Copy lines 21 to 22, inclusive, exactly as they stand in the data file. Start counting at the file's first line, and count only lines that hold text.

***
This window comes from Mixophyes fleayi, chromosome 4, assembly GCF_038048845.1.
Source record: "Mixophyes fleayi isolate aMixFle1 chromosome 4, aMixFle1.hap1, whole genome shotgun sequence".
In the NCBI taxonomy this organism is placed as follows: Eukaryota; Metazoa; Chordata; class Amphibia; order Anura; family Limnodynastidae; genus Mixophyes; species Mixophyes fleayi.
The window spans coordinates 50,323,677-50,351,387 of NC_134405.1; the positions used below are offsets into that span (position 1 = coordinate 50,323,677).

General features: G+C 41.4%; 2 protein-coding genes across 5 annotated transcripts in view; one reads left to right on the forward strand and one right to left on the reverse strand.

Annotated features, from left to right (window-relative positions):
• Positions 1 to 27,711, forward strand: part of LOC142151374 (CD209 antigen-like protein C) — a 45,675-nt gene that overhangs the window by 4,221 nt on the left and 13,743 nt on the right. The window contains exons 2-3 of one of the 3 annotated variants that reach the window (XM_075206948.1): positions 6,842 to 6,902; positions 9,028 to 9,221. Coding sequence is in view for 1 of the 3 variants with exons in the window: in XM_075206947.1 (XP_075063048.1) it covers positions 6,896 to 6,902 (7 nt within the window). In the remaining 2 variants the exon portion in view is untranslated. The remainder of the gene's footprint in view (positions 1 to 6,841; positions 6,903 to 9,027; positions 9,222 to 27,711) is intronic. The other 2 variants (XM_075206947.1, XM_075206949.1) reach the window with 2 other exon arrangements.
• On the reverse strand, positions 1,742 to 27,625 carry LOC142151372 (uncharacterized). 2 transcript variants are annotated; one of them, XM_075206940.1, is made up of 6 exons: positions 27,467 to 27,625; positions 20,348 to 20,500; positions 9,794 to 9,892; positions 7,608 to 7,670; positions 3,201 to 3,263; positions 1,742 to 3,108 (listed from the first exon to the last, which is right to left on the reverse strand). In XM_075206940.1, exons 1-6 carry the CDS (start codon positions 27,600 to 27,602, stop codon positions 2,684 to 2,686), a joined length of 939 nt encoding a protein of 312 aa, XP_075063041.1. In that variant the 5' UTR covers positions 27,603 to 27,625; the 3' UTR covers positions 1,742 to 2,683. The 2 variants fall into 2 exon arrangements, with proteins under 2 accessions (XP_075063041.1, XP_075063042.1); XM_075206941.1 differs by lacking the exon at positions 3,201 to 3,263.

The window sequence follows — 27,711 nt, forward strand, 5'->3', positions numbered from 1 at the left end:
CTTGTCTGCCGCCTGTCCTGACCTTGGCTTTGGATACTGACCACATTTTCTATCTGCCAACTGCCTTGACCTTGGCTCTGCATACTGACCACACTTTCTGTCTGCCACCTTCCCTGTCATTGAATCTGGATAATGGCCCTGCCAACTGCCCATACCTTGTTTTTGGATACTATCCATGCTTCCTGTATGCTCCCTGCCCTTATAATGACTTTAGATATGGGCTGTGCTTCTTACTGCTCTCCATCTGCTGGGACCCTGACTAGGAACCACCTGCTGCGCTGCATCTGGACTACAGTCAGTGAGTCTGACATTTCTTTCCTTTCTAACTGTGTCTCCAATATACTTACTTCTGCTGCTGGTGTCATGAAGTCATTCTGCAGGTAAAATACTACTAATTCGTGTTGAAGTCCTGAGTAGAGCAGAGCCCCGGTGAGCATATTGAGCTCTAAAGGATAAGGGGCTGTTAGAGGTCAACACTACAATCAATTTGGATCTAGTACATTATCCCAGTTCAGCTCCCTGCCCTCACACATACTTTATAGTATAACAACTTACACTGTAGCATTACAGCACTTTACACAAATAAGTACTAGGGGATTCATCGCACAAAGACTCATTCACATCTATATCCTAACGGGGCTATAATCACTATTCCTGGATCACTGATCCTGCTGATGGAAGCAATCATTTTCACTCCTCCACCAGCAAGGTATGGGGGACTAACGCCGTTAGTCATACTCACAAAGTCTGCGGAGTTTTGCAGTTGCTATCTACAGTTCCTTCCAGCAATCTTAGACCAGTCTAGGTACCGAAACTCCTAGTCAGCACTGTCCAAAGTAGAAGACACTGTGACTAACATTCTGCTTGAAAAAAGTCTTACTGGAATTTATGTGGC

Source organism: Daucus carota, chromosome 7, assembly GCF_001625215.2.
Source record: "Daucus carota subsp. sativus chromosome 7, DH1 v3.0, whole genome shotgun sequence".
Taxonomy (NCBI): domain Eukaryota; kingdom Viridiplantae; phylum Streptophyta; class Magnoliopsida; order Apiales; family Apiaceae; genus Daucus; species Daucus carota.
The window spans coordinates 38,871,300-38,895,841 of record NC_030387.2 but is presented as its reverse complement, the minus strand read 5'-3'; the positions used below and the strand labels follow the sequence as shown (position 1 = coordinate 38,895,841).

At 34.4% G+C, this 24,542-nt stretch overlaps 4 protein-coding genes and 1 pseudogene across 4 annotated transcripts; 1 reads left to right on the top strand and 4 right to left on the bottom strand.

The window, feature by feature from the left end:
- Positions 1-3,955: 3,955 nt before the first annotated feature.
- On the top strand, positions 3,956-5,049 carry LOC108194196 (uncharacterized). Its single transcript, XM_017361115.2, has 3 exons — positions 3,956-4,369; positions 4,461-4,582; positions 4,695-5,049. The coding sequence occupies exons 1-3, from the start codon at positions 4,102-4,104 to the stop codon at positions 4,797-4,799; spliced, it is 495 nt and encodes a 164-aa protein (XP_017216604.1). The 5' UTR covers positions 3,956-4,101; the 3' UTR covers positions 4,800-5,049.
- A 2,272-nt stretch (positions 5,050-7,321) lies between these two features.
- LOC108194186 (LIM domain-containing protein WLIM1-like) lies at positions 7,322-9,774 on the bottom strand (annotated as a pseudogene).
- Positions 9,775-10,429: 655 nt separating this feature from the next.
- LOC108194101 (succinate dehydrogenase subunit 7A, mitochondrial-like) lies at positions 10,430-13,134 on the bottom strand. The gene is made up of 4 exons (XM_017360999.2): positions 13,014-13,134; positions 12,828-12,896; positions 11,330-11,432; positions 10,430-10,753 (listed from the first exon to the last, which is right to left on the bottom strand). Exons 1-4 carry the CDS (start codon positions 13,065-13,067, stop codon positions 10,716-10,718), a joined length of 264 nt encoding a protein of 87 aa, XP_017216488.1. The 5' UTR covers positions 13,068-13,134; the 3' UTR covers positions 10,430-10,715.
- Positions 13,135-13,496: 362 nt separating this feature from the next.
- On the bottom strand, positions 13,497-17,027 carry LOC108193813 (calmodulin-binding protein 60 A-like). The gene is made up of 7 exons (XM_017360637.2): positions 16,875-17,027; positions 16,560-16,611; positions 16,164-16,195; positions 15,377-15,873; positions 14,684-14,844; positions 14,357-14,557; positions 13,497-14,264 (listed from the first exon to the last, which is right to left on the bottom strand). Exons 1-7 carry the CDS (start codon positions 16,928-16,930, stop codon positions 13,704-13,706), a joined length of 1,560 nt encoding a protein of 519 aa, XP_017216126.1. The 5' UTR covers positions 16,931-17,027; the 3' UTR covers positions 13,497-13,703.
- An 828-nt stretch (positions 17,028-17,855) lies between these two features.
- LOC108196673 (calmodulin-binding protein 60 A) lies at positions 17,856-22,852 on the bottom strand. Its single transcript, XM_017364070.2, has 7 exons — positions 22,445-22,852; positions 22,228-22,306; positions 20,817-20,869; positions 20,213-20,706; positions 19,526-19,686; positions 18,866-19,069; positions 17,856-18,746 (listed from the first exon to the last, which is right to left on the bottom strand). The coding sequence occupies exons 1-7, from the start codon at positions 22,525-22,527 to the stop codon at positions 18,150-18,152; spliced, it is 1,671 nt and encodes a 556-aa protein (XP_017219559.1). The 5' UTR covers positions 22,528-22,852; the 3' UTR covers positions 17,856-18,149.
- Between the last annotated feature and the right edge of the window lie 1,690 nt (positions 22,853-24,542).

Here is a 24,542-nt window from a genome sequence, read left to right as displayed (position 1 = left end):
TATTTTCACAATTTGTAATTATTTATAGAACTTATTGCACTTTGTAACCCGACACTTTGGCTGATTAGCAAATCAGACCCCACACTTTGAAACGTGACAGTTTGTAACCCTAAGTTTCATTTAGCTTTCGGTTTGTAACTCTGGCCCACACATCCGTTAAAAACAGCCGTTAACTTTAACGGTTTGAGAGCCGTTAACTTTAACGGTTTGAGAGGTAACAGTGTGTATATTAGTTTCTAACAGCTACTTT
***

- Positions 9,775-10,429: 655 nt separating this feature from the next.
- LOC108194101 (succinate dehydrogenase subunit 7A, mitochondrial-like) lies at positions 10,430-13,134 on the bottom strand. The gene is made up of 4 exons (XM_017360999.2): positions 13,014-13,134; positions 12,828-12,896; positions 11,330-11,432; positions 10,430-10,753 (listed from the first exon to the last, which is right to left on the bottom strand). Exons 1-4 carry the CDS (start codon positions 13,065-13,067, stop codon positions 10,716-10,718), a joined length of 264 nt encoding a protein of 87 aa, XP_017216488.1. The 5' UTR covers positions 13,068-13,134; the 3' UTR covers positions 10,430-10,715.